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いくあよ?

julian_s

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Hi! I'm watching this show (Monster) and one of the characters says what I'm hearing as いくあよ ('iku a yo') which is translated as 'let's go.'

I know 'iku' is go, and 'yo' is an affirmative/assertive particle, so I'm wondering what the 'a' sound functions as here. I'm assuming just 'iku yo' would be extremely direct and so 'a' softens it a tiny bit but can someone explain this to me?

For context: the character (Eva) is kind of a cold woman who was saying this to someone she had just met. It sounded firm and direct but not impolite.

Sorry if this is really simple but I just started learning yesterday and I can't find an explanation anywhere.
 
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OoTmaster

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I've never heard it used that way. Are you sure you did not mishear it? いくよ is a common enough expression and means basically what it's been translated into.


In the given example it would likely be used for emphasis.
 

julian_s

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Pretty positive! I just found the episode on YouTube so here is the timestamp of when she says this:
 

OoTmaster

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Sounds like わ to me. Which is much more likely since she is female. It does have a sort of softening effect making the speech sound more feminine.
 

julian_s

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Thank you, that makes sense! I will have to listen more closely for the difference from now on. To clarify--wa and yo are each things you can add at the end of a sentence, and both together are very feminine?
Is 'wa' in this case the same word as the common particle (as in wa/desu) or is it a homophone (different word but sounds the same)?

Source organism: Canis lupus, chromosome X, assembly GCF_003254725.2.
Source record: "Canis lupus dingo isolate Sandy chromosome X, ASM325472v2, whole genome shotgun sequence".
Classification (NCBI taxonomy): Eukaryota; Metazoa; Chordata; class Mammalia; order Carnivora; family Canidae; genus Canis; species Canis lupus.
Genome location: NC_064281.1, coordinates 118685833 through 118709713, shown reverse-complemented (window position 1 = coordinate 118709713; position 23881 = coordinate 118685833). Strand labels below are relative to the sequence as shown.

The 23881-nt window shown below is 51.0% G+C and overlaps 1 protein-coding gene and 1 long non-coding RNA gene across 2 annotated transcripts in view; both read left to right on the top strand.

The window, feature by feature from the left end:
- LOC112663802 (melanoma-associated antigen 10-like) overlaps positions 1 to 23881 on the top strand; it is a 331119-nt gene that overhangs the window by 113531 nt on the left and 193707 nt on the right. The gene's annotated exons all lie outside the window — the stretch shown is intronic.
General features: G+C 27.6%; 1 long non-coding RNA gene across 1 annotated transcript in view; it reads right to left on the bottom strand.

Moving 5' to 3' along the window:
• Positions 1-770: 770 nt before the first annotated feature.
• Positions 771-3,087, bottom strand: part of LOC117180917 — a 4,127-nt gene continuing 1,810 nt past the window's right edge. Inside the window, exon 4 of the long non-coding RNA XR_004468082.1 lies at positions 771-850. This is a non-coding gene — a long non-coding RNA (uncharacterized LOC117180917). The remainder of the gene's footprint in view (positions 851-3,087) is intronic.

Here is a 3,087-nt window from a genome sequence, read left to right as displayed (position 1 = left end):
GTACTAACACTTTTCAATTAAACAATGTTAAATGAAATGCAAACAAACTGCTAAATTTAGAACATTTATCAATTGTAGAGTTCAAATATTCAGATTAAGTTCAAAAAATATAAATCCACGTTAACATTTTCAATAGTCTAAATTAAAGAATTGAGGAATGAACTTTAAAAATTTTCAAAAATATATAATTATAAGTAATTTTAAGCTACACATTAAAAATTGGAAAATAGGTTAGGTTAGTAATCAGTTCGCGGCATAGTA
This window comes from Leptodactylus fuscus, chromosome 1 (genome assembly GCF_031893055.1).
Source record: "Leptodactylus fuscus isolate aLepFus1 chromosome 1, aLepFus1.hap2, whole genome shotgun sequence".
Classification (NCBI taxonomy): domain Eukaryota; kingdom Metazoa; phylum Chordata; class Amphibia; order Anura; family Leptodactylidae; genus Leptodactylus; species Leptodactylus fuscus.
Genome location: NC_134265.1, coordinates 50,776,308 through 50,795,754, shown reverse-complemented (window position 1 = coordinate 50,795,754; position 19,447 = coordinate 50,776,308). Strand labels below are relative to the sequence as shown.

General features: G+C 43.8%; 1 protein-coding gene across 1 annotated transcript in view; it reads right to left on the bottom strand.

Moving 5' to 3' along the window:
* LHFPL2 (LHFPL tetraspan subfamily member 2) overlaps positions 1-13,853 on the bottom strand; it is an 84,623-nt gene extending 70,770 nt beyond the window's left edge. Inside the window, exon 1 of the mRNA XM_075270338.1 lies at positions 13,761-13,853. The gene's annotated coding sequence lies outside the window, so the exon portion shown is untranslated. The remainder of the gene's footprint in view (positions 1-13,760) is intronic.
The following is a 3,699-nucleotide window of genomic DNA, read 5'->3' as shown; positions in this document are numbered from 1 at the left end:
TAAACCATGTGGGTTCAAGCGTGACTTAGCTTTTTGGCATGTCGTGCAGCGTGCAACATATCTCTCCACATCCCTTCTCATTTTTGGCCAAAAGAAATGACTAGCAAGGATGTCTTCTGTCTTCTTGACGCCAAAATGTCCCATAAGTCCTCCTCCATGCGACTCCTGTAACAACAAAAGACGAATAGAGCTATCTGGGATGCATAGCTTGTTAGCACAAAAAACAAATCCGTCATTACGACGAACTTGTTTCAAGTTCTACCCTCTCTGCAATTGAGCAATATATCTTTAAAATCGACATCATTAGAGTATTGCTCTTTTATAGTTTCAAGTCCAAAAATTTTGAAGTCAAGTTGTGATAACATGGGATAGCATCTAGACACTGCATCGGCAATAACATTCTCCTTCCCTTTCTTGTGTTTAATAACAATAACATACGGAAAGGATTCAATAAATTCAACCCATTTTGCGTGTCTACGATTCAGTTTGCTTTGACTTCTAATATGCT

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OoTmaster

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It's different than wa/desu. It's simply something females use in their speech to sound more feminine. It doesn't have an added meaning. It's not so much as a word as it is a pattern of speech.
 

Toritoribe

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To clarify--wa and yo are each things you can add at the end of a sentence, and both together are very feminine?
わ gives the feminine tone. You can think that わよ is a feminine version of よ there.

When only わ is added at the end, it loses the meaning "let's" which よ provides, so 行くわ means "I'll go" with a feminine tone.

Is 'wa' in this case the same word as the common particle (as in wa/desu) or is it a homophone (different word but sounds the same)?
Although the etymology of the sentence final particle わ is actually the topic particle は, you can think they are different anymore, as already explained.
 

julian_s

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わ gives the feminine tone. You can think that わよ is a feminine version of よ there.

When only わ is added at the end, it loses the meaning "let's" which よ provides, so 行くわ means "I'll go" with a feminine tone.


Although the etymology of the sentence final particle わ is actually the topic particle は, you can think they are different anymore, as already explained.

Thank you!! (すみません )
 

nice gaijin

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EXCUSE ME I use わ all the time and I'm SUPER MASCULINE
tenor.gif
 

nice gaijin

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I've always been told it comes off as more feminine. I could be wrong though. I never claim to be an expert. :)
You aren't wrong, although I definitely know guys that use it. I was mostly joking, but since most of my teachers were female I'm pretty sure my Japanese is relatively feminine.
 
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